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## The Nature of Industry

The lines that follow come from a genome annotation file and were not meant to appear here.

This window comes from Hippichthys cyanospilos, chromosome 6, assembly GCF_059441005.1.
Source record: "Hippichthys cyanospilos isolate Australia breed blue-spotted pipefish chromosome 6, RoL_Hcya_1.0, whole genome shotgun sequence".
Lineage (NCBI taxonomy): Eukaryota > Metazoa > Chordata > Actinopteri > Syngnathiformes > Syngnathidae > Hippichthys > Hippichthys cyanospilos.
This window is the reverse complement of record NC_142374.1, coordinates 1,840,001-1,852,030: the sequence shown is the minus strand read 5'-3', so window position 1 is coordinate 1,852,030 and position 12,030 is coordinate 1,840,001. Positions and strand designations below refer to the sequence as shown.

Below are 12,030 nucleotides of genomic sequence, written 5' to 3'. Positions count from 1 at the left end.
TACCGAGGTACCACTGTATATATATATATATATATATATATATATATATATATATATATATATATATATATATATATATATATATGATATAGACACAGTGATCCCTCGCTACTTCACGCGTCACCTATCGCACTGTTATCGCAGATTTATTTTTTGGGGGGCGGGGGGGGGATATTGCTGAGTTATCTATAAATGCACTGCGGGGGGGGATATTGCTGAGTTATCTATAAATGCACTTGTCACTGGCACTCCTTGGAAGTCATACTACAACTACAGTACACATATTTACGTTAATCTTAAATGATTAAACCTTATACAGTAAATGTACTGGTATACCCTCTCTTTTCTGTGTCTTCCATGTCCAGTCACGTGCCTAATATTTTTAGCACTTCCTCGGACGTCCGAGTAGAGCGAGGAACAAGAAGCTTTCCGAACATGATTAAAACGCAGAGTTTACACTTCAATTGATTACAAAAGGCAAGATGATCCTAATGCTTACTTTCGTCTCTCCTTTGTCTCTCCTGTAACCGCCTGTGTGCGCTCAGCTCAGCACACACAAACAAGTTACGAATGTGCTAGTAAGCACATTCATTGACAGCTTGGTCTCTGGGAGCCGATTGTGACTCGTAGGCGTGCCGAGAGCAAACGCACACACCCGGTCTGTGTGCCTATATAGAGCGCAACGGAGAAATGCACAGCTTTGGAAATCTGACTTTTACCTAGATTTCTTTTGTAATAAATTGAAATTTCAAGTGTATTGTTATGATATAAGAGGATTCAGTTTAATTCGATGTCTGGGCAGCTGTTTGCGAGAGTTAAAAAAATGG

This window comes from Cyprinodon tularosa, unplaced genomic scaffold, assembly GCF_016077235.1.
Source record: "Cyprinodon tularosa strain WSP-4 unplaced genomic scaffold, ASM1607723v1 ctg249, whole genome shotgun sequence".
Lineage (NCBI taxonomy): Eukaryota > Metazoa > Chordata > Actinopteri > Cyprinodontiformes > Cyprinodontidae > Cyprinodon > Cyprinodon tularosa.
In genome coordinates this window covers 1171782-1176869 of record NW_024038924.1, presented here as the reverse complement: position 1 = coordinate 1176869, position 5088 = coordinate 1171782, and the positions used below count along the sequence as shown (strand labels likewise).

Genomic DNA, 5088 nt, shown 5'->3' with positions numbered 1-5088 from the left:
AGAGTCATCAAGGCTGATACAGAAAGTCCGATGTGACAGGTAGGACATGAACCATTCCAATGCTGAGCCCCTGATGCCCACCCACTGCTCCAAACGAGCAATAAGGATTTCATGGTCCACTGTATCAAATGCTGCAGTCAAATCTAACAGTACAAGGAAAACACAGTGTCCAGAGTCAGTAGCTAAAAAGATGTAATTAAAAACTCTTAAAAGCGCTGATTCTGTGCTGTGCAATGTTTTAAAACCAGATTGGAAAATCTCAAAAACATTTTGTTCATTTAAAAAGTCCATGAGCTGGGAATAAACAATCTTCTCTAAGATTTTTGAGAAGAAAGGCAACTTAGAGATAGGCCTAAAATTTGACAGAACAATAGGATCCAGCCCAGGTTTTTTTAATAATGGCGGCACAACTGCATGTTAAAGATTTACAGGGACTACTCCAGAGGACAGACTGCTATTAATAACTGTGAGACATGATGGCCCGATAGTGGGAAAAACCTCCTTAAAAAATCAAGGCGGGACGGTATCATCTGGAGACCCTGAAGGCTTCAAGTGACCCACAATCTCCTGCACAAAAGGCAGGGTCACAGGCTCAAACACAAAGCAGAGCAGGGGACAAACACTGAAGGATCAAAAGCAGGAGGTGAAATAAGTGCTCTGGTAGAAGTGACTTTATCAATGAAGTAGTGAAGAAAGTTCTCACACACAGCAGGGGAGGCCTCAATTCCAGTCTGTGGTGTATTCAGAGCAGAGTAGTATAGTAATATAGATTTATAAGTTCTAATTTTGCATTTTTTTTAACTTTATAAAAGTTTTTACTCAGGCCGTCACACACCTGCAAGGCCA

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**Later we will study industries called perfect competition,**monopoly, monopolistic competition, and oligopoly. The differences in these industry types has to do with factors such as how many sellers there are in the industry, or market, technology and cost consideration, demand conditions and how easy it is to enter an industry. Let’s explore some of these topics next.**Concentration ratios**In the real world of business we see the number of firms varies from industry to industry. In an attempt to find a numerical measure to indicate which industries are more like monopoly – one firm - and which are more like perfect competition – many firms, concentration ratios were devised. Concentration ratios typically use sales as the concept used in the numerical measure.**Concentration ratios**• CRn is the sales added across the n largest firms in an industry divided by the total industry sales(and then multiply the result by 100 to be in percentage terms). For example, CR4 is the sales of the 4 largest firms added together divided by total sales in the industry(generally, more than 4 firms). • Examples • Monopoly industry –> CR4 = 100, • Industry with 4 firms of equal size (25% of sales for each) -> CR4 = 100. • Can you tell which of the examples above has only one firm by just looking at the CR4? Of course not!**More examples:**• 10 firms, each with 10% of market -> CR4 = 40, • 4 firms, each with 10%, and 30 firms, each with 2% -> CR4 = 40. • Here we have two examples of industries where the CR4 is the same. But we see the remaining firms after the top 4 are very different in each example. You would see this by looking at the CR8, but not all the time. So, another measure has been added and the measure considers all the firms in an industry. The measure is the HHI**Herfindahl-Hirschman Index – HHI**• To get the HHI we need the market share of each firm in percentage terms. Then we square the market share of each firm. After this, simply add the squared market share of each firm to get the final number. • Examples • Monopoly -> HHI = 1002 = 10,000. This is as big as you can get. • 4 firms with 25% each -> HHI = 252 + 252 + 252 + 252 = 2500 • 10 firms each with 10% -> HHI = 10 times 102 = 1000. • 4 firms with 10%, 30 firms with 2% -> HHI = 4 times 102 plus 30 times 22 = 400 + 120 = 520.**Another way to get this is to take the market shares in**fractional terms, square each share, add them all up and multiply by 10000. HHI The closer the HHI is to 10,000 the more the industry is like a monopoly. The closer to 0 the more the industry is like a competitive industry. Issues with CR4 or HHI How do we define a market? At issue is how narrow or broad do we define the industry. Is aluminum foil and waxed paper in the same market? What about that plastic wrap that gets all stuck together before you cover the food? Should that be included with the aluminum foil and waxed paper? The issue raised has to be settled before we can even calculate the CR4 or the HHI.**The Census Bureau looks at firms that have similar**production processes and considers them to be in the same market. But, this method may not be useful if consumers do not consider different products with similar production processes to be substitutes for each other. The cross price elasticity of demand The cross price elasticity of demand is defined as the percentage change in the demand for good x given the percentage change in the price of good y. Example If the price of Pepsi (and only Pepsi in this example) goes up we would expect the demand for Coke to rise. So the cross price elasticity of demand is positive for substitutes and we would expect goods in the same market to have a high numerical value for the cross price elasticity.**Geography**Most studies have considered concentration ratios for the country. Local ratios need to be considered. If you look at the services of real estate agents, then concentration ratios at the national level are probably small. But, in many towns there is only one agent. Local ratios could be large. Ratios at the national level do not include foreign firms that actually compete. This means that some industries will appear more concentrated toward monopoly when, in fact, if you include the foreign firms the ratios would be lower.**Vertical integration**Goods and services are the end of a process of transforming inputs into those goods and services. Just think of a loaf of bread. The wheat needed to be grown. Then the wheat is sent on to millers. The miller sends on the “stuff” to the baker. From the baker the item might go to a distributor and then the retailer. The more that one firm is involved in all stages of the production process, the more vertically integrated the firm is said to be. With this in mind, there are some industries that are not vertically integrated and this would suggest low concentration. But this could be misleading because all the firms in the “stream” of production are tied to the main product.**The authors of our text use the example of Coke and Pepsi.**There are many bottlers around the country and this leads to low concentration. But in the soft drink industry you and I know Coke and Pepsi are the dominant players. So, what have we done here? We listed numerical measures of concentration designed to show what type of market structure an industry might have. Plus, we indicated some ideas we need to be aware of as we look at these measures.**http://www.usdoj.gov/atr/public/guidelines/horiz_book/toc.html**http://www.usdoj.gov/atr/public/guidelines/horiz_book/toc.html The link above is to a web site at the Department of Justice dealing with horizontal mergers – companies in the same line of business. Note section 1.5. Market Conditions Firms in an industry will have a demand for its product, while at the same time there is a demand for the product from all the firms as a group. With each there is an elasticity of demand. The Rothschild index is the elasticity of the total market - Et divided by the elasticity of the firm - Ef. If there are not many substitutes for a firm’s product you would expect the index to be 1 and if there are many substitutes you would expect the index to be closer to 0.**Entry into Industry**Major League Baseball has a specific barrier to entry into the league. You have to get the approval of the other owners in the league. This is a significant barrier. Patents may limit the number of firms that can operate in an industry, as can capital requirements. The notion of a barrier to entry is significant because if there is an ability to restrict others then maybe existing firms can enjoy long term profits without fear of others stepping in and taking some of those profits.**Lerner Index**L = (P – MC)/P. This is a measure of the exercise of monopoly power. In perfect Comp. the L = 0 because (as we will see) P = MC. The Lerner Index = 0 in competition and is larger for Monopoly situations. The term P – MC is often called the Monopoly mark-up. By math we see LP = P – MC, or MC = P – LP = (1 – L)P, or P = [1/(1 – L)]MC, 1/(1 – L) is the mark-up factor. If L = 1 MC = P.**As a manager, this current section is designed to have you**look at the world around you and observe some things. In the future you will learn about models of the world so you can put into perspective what you are observing. Along the way you will learn about rules of behavior. Behavior in this sense is what price should you charge for your services and what output level should you attempt to sell.